|Snyder and sons|
In 1903 a Kansas City businessman named Robert McClure Snyder visited the area and was so enraptured by it that he purchased 2,500 acres, envisioning it as a private retreat for his family. The purchase included the Ha Ha Tonka settlement and the lake and spring, and made him a huge profit. In 1880 he moved to Kansas City where he became a successful investor who eventually had assets that included land holdings, real estate, cattle, utilities, oil and natural gas wells, and other investments across the nation.
When Snyder purchased the property from Scott in 1904, he immediately began to make extensive improvements. Envisioning a European-style castle with a center atrium rising three and one-half stories to a skylight, nine greenhouses, a carriage house, and an 80-foot private water tower, construction on the mansion began in 1905. Utilizing stonemasons from Scotland, they quarried stone and timber from the immediate area, as a European supervisor managed every step of the construction.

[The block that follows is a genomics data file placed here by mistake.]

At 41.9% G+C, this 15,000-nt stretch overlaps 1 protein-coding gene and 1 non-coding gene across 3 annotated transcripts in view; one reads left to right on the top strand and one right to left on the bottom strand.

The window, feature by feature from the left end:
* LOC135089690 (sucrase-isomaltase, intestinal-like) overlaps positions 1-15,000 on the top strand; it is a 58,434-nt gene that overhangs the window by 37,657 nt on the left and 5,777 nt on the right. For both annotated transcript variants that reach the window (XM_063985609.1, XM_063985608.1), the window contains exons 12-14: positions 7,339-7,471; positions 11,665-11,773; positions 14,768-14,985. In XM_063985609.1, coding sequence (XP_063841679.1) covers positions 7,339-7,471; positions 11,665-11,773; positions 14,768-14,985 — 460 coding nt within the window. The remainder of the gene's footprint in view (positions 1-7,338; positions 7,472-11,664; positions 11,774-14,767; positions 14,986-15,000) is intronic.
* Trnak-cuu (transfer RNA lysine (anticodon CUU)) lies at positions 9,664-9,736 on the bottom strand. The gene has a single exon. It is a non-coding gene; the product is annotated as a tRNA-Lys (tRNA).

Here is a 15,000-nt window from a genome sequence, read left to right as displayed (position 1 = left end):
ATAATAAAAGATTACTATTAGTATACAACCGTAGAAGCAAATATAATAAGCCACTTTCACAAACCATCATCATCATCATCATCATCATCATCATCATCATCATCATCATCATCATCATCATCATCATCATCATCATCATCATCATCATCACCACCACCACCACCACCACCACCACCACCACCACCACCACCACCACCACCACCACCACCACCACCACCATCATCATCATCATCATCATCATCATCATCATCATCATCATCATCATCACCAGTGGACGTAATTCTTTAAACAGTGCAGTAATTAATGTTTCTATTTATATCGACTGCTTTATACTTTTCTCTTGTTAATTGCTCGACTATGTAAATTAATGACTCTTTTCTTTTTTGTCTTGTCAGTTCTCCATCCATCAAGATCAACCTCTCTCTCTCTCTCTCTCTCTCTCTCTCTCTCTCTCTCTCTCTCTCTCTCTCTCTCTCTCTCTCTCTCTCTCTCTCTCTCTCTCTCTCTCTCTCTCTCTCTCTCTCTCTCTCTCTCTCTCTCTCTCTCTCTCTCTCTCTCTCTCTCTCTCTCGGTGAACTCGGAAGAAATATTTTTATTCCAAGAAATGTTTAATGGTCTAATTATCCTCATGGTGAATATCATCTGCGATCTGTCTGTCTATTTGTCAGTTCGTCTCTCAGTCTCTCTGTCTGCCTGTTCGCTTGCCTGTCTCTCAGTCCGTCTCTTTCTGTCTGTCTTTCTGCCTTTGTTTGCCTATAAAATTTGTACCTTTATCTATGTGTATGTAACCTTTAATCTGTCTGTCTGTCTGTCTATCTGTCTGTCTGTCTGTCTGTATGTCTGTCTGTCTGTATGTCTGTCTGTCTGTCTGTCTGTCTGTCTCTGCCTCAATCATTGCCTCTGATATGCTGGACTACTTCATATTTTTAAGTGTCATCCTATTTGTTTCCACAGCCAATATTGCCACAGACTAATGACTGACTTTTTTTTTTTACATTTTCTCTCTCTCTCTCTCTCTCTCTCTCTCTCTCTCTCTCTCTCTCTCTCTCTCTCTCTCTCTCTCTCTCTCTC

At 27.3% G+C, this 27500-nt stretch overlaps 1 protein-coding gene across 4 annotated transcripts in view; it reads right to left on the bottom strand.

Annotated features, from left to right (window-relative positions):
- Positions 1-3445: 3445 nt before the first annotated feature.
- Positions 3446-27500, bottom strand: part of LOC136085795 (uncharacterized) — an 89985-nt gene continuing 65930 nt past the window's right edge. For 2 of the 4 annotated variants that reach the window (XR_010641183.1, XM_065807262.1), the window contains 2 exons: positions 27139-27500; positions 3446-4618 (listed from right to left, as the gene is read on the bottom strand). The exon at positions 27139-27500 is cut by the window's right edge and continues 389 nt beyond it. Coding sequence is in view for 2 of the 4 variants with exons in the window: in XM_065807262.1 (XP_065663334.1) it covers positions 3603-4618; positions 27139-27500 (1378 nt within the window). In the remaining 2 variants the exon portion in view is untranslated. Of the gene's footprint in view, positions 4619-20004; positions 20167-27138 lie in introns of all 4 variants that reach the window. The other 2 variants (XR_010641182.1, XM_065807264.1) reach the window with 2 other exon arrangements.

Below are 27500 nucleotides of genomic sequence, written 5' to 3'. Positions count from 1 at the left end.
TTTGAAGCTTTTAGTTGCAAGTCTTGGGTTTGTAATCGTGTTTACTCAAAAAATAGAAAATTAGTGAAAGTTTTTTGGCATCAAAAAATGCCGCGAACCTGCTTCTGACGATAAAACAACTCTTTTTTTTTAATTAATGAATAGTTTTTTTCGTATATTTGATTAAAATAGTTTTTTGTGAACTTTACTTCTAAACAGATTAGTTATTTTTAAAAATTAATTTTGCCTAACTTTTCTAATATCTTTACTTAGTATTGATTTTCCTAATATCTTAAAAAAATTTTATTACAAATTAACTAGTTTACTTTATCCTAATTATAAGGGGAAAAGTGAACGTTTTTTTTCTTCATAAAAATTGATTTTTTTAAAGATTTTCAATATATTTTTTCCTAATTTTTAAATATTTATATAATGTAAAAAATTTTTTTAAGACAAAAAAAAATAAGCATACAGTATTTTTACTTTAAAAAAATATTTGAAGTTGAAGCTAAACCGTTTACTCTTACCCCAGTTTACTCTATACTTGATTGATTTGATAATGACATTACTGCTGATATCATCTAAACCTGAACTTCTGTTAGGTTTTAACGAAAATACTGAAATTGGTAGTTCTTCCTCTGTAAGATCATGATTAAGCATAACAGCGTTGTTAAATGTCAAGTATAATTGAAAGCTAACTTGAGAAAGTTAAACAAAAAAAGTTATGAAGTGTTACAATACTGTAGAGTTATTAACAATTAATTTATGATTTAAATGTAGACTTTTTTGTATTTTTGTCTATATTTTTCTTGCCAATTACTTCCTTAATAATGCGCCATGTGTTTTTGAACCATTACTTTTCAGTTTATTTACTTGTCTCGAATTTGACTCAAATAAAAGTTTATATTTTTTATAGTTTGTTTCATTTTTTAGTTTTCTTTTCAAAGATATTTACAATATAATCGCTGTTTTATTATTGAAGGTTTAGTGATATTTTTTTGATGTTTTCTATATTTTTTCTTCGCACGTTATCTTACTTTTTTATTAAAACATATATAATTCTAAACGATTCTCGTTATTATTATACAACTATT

The three-and-a-half story masterpiece was designed by Kansas City architect, Adrian Van Brunt, and included a central hallway that rose the entire height of the building, as well as a stone carriage house. Snyder said of the retreat, "Here I will spend my leisure, secure from the worries of business and the excitement of city life. I will fish and loaf and explore the caves of these hills, with no fear of intrusion."
However, Ha Ha Tonka was to remain only a dream. In 1906, he was killed in an automobile accident on Independence Boulevard in Kansas City, one of Missouri's first auto accidents.
His sons continued work on the castle, but the work was slow and the plans not as elaborate as what their father had envisioned. In 1922 the interior and upper floors were finally completed; Robert Synder, Jr., lived there during this time.
By the time the castle was complete, the family businesses were in decline. By 1937, the depression and court litigations had depleted the family fortune. The remaining brothers leased the castle to a Mrs. Ellis, who ran the place as a hotel for many years.
In 1942, sparks from one of the many fireplaces in the home ignited the roof, and within hours it was gutted, as well as the nearby carriage house.
This treasure is now a Missouri State Park, and Cliff and I enjoyed visiting there Friday.
This is a natural bridge on the property.
Thanks to THIS SITE for the background information on Ha Ha Tonka.